Right on the label, it has a canon. The name, “Kanonkop”, is derived from the Afrikaans words translating literally into “cannon hill”, that was fired in the Seventeenth century to alert farmers that ships from Europe were coming into port in Cape Town. So on the bottle we find some words of the craft. Kadette, as it turns out is 54% Pinotage. Reassuring then. It goes on to say it’s oaked for 12-14 months in “French Nevers”. Kanonkop then, cares about this wines image, especially since this is not capped simply with a regular aluminum cap, but with proper, real cork. So for the time in months I gotta go dig out my uncorker from the cutlery draw. I’m human enough to admit this; I’m terrible at uncorking. Especially since so few of us get any practice at that part of it anymore. But to my relief, I eventually extract the cork intact. One more intact cork for the jar, chuck it in there with the Bordeaux, the Sicilian and the Israeli. So if you’re reading this now, and you end up deciding you’d like this vin, but you don’t own a wine stopper, don’t buy it until you get one.
The nose is surprising. It isn’t one that resembles either Cabernet Sauvignon or Merlot, it in fact is fruity and vibrant. If this does wind up tasting of dark berries it doesn’t smell of it, it smells like fresh vibrant ones. I’d go as far as saying this almost has a nose like a moscato. All good so far, let’s pour. As I pour the glass, the sweet welcoming nose disappears. The nose in glass is bitter, bland. I feel disheartened, I pray this is not my first introduction into what wine is like when it’s corked. My fear is elevated when I notice even after what to the naked eye looked like a cleanly removed cork, intact, not cracked or dry, tiny particles of cork in my glass. If this is what I suspect, fishing out the tiny speck of cork only just big enough to see with my finger maybe as effective as putting lipstick on a pig. But as I wipe the sip of wine on my fingertips off on my lips, the taste is nice. Fruity and sweet. So I smell again. The sweet nose returns after its given a chance to breathe. Not as pungent as before, but still fruity. I sip it, the first impression is sourness. Not the sourness that probably just popped into your mind that you associate with when somebody describes a sour taste in a wine, not like sourdough or bread. Sour, like those sour lollies we used to have as kids. A taste of dark berries? Yes. Whatever, pray tell a “quirky banana” may taste like (as opposed to an average banana), I’m not finding it here. But I’m enjoying this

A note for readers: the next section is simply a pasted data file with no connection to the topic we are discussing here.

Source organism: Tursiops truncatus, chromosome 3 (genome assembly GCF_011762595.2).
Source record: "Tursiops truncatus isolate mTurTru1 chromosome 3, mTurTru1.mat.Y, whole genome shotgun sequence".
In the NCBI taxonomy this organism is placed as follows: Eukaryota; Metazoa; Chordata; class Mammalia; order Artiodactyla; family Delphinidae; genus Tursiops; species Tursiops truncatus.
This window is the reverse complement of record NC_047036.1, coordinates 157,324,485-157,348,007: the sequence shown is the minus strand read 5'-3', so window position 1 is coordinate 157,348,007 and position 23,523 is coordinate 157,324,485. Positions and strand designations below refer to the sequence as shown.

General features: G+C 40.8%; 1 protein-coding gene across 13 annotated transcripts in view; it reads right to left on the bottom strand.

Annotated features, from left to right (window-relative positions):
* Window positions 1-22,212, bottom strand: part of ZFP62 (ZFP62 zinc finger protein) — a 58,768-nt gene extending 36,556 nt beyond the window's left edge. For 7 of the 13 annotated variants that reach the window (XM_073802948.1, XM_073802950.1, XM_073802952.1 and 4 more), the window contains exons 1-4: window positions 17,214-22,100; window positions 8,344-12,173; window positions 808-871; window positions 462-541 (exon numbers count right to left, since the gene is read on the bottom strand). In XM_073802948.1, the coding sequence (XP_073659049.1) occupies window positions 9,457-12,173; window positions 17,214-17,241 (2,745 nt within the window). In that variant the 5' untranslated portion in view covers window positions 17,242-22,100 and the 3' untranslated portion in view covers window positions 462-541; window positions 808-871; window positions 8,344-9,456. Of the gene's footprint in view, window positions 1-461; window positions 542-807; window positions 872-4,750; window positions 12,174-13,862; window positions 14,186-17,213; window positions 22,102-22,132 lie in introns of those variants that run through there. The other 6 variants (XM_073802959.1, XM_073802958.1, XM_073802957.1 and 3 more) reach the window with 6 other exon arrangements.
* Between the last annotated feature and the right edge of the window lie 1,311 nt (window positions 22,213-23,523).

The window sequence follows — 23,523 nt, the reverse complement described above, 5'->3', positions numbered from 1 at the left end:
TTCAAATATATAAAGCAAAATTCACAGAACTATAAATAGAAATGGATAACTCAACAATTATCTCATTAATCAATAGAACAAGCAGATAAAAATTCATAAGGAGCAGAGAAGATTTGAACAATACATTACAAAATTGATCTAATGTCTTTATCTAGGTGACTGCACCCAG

In closing: In summary, the best description I could sum Kadette up to is a little bit of Cabernet Sauvignon, topped up with a sweet dessert white. What that sweet wine blended to the traditional Europeans is, must be the contribution of Pinotage, I’d like very much to taste in its raw form. But as for Kadette, I like it. This bottle, a 2015 vintage, was very enjoyable, and it does beg the question, what will one of these taste like after some further aging? This wine then, in a small way sum up the continent of Africa – Magnificent and to be explored

Acknowledgement: I would like to thank my friend, Graham Cash, owner of Sioux Archery for allowing me to use his trophy Red Hartebeest as a backdrop to this wine bottle and allow me to take photographs in his store after business hours. Happy hunting.